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Hoffmann, R. A wiki for the life sciences where authorship matters. Nature Genetics (2008)

Suppression of NF-kappaB activation by Entamoeba histolytica in intestinal epithelial cells is mediated by heat shock protein 27.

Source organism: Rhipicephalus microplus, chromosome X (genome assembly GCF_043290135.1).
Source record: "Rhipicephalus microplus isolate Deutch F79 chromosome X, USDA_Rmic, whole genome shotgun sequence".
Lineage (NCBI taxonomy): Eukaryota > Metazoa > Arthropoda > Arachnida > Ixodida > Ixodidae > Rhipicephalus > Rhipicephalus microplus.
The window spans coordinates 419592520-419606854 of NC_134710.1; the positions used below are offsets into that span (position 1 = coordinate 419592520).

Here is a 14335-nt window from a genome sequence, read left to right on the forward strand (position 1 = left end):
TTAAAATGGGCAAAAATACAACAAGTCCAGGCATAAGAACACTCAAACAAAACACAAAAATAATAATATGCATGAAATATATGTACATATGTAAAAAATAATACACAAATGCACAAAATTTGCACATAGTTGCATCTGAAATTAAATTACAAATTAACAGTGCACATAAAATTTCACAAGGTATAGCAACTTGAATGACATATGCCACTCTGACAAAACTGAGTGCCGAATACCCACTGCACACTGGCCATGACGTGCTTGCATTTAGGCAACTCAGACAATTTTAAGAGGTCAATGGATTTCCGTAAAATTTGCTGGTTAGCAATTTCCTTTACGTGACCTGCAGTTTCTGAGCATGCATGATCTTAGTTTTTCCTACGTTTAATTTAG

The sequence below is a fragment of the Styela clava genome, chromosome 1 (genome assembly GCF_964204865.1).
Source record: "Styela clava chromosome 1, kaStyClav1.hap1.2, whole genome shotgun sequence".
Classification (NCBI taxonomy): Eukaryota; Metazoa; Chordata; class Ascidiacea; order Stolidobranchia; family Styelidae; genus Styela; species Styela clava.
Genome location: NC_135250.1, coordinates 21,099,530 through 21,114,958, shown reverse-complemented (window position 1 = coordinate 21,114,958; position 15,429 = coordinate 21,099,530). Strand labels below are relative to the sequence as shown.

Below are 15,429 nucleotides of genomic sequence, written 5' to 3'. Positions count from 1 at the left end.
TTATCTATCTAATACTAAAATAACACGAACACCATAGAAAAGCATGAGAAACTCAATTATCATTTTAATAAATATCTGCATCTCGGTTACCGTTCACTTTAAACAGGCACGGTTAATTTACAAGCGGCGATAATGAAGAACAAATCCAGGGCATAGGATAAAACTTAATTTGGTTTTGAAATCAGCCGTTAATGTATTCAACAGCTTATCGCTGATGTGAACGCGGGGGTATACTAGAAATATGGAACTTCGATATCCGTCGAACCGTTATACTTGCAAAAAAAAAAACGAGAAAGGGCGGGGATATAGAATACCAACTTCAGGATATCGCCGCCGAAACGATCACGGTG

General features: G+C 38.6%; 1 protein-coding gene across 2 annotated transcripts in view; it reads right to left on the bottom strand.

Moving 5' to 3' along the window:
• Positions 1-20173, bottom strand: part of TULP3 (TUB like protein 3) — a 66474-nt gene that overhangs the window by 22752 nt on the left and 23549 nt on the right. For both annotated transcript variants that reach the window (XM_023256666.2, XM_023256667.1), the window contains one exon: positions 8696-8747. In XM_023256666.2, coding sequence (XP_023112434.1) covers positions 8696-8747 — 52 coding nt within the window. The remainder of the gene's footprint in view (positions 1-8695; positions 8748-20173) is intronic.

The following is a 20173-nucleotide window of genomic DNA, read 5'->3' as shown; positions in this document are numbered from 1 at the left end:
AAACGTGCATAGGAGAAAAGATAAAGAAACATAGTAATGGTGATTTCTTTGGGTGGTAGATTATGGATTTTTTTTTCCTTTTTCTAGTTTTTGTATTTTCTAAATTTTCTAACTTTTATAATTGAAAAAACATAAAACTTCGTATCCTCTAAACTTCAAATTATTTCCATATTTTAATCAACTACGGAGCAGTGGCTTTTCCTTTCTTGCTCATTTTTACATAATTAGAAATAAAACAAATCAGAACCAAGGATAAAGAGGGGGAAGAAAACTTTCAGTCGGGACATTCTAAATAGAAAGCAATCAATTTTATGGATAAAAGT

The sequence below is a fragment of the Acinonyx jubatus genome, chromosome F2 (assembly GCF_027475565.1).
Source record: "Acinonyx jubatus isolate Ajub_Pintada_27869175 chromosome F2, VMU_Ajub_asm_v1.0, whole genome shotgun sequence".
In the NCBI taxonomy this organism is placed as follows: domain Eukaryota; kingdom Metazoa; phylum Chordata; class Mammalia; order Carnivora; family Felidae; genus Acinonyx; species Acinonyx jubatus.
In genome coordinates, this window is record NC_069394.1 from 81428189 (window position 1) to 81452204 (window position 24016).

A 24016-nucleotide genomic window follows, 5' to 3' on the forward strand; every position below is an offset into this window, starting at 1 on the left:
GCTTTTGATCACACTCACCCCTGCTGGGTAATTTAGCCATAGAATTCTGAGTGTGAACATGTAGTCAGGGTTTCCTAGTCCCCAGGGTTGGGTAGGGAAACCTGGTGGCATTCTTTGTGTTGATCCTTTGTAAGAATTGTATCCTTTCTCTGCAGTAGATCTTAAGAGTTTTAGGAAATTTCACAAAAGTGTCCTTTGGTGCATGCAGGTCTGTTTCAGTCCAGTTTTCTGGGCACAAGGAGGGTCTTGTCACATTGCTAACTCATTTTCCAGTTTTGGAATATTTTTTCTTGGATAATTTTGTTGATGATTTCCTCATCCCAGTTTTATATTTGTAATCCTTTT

Little is known about the pathogenesis of Entamoeba histolytica and how epithelial cells respond to the parasite. Herein, we characterized the interactions between E. histolytica and colonic epithelial cells and the role macrophages play in modulating epithelial cell responses. The human colonic epithelial cell lines Caco-2 and T84 were grown either as monoculture or co-cultured in transwell plates with differentiated human THP-1 macrophages for 24 h before stimulation with soluble amebic proteins (SAP). In naive epithelial cells, prolonged stimulation with SAP reduced the levels of heat shock protein (Hsp) 27 and 72. However in THP-1 conditioned intestinal epithelial cells SAP enhanced Hsp27 and Hsp72, which was dependent on the activation of ERK MAP kinase. Hsp synthesis induced by SAP conferred protection against oxidative and apoptotic injuries. Treatment with SAP inhibited NF-kappaB activation induced by interleukin-1beta; specifically, the NF-kappaB-DNA binding, nuclear translocation of p65 subunit, and phosphorylation of IkappaB-alpha were reduced. Gene silencing by small interfering RNA confirmed the role of Hsp27 in suppressing NF-kappaB activation at IkappaB kinase (IKK) level. By co-immunoprecipitation studies, we found that Hsp27 interacts with IKK-alpha and IKK-beta, and this association was increased in SAP-treated conditioned epithelial cells. Overexpression of wild type Hsp27 amplified the effects of SAP, whereas a phosphorylation-deficient mutant of Hsp27 abrogated SAP-induced NF-kappaB inhibition. In conditioned epithelial cells, Hsp27 was phosphorylated at serine 15 after prolonged exposure to SAP. This mechanism may explain the absence of colonic inflammation seen in the majority of individuals infected with E. histolytica.[1]


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